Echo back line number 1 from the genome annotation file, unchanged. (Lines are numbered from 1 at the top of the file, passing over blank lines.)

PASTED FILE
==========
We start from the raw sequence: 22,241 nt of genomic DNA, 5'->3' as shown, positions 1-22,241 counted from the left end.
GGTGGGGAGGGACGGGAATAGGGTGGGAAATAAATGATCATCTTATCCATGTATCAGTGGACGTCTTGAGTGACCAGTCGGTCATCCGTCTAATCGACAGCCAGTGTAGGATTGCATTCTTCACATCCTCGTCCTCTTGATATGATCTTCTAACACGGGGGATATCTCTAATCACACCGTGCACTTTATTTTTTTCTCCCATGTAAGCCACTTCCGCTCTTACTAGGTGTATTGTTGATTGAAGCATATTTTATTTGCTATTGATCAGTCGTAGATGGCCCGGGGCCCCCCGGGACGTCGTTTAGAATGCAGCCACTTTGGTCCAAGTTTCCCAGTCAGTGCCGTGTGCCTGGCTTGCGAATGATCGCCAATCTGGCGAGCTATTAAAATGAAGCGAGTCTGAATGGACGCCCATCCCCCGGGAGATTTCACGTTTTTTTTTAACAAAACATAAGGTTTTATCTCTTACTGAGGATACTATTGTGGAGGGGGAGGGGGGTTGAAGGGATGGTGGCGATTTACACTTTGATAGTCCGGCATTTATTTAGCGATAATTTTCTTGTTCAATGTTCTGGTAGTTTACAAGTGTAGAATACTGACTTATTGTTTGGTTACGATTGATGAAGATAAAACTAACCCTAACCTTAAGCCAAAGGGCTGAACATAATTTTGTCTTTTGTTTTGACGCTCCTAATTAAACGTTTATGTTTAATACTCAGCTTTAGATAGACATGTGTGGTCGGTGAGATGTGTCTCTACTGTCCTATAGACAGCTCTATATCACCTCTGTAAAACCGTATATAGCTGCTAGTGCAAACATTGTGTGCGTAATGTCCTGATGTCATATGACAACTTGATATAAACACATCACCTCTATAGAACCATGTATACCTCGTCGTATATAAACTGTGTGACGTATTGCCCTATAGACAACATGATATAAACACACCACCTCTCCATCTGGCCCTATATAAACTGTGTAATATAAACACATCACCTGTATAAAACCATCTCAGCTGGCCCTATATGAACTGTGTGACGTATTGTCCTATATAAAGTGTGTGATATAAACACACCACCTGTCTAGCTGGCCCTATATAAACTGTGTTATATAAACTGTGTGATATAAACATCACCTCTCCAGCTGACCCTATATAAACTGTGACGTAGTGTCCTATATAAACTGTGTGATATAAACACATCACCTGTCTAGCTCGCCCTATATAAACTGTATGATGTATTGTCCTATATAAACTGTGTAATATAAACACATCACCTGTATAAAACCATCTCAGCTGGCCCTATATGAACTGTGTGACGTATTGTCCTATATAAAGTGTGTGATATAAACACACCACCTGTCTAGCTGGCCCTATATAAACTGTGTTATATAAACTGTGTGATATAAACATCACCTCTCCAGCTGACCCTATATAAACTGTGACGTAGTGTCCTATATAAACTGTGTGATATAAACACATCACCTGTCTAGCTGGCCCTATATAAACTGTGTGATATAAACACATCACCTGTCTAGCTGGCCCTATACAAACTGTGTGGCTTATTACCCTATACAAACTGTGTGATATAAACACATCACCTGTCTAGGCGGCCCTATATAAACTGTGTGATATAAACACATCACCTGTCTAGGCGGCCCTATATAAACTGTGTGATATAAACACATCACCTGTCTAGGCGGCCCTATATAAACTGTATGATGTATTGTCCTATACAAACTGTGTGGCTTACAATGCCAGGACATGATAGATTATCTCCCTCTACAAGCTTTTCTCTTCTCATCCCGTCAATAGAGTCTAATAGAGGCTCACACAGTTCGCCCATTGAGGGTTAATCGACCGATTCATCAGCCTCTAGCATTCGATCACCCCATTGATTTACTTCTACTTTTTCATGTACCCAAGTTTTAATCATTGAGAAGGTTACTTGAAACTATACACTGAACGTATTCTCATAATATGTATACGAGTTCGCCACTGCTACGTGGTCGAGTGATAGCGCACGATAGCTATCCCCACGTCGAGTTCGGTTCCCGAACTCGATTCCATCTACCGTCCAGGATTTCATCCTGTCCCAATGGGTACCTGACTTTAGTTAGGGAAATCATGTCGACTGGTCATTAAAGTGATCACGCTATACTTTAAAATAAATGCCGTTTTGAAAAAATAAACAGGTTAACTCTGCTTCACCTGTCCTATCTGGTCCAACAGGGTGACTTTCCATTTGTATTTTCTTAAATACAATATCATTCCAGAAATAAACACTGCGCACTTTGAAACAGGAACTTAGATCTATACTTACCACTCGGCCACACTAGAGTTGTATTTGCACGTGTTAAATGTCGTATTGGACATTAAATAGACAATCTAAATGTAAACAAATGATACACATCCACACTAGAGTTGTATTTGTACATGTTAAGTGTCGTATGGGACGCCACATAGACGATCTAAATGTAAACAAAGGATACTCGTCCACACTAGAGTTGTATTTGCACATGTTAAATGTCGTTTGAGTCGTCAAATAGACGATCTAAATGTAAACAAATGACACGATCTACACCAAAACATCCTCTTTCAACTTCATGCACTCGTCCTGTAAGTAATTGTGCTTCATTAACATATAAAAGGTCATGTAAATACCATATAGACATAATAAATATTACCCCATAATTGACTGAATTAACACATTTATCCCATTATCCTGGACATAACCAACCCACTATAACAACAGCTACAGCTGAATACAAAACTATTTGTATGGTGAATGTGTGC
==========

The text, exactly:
We start from the raw sequence: 22,241 nt of genomic DNA, 5'->3' as shown, positions 1-22,241 counted from the left end.